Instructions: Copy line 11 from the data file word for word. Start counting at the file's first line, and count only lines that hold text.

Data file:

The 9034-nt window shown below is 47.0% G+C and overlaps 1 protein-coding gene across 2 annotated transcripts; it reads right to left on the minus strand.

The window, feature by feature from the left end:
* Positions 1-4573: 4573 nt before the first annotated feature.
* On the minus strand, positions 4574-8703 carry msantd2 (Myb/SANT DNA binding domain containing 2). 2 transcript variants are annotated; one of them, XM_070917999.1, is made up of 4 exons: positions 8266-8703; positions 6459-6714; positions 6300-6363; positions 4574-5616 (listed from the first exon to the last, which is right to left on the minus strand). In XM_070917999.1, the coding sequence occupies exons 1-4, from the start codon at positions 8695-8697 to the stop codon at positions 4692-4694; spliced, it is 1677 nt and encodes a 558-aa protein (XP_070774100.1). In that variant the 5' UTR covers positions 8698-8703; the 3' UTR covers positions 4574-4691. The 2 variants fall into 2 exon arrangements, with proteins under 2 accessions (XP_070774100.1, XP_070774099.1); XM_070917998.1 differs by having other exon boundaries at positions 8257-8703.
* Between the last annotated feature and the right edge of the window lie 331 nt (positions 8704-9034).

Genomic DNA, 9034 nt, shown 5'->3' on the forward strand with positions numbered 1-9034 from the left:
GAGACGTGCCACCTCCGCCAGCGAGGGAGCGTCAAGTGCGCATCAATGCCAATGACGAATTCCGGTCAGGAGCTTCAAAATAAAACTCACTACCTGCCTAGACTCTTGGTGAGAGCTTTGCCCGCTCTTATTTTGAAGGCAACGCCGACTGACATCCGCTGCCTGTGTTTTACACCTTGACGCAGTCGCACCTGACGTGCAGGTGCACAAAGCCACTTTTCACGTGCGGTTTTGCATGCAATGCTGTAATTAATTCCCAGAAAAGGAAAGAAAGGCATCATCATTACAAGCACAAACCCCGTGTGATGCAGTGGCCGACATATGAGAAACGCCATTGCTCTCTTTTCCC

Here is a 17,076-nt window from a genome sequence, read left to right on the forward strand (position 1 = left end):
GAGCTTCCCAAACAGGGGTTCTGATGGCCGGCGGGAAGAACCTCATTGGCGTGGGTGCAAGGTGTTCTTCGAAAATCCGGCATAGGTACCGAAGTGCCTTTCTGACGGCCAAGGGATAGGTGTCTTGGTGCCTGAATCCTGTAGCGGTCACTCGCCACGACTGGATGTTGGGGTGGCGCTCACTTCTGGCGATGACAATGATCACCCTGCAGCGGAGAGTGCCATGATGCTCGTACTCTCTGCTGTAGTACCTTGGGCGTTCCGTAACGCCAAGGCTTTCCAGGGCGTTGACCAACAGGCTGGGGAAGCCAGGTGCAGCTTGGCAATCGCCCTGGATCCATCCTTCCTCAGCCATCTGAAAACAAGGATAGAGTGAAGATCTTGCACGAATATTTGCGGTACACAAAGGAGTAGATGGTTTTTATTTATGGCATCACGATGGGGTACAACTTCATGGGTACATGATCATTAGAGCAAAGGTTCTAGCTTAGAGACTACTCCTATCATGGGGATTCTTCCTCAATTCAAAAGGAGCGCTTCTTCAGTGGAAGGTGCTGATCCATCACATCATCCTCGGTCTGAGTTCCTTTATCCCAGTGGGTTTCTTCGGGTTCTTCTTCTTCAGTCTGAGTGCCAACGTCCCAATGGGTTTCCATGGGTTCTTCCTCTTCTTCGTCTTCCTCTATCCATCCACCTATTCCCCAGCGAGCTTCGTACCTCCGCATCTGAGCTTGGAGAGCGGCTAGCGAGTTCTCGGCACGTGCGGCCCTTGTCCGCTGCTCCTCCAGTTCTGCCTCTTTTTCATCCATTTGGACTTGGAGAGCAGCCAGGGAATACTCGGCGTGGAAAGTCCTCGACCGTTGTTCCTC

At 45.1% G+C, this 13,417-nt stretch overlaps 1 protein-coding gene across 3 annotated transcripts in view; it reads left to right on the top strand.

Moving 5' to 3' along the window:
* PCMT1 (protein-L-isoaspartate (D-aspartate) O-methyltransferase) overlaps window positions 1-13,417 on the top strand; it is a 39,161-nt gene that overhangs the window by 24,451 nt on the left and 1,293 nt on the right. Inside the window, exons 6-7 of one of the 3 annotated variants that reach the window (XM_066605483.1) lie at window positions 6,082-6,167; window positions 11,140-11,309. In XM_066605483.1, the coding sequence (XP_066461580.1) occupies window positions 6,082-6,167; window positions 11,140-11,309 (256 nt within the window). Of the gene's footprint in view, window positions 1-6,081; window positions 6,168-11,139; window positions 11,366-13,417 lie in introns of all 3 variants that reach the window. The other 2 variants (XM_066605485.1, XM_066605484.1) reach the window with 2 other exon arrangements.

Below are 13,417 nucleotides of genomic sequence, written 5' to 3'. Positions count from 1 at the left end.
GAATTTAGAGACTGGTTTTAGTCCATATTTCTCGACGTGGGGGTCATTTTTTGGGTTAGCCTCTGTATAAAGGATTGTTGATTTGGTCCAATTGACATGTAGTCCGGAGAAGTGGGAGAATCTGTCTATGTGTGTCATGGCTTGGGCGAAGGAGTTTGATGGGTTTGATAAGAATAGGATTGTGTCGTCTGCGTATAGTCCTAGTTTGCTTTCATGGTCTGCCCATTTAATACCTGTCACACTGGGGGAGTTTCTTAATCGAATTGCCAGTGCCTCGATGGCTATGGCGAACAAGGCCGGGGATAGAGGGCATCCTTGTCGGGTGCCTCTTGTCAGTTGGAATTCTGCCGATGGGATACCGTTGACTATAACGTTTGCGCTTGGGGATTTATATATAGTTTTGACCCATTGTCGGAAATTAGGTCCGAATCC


Moving 5' to 3' along the window: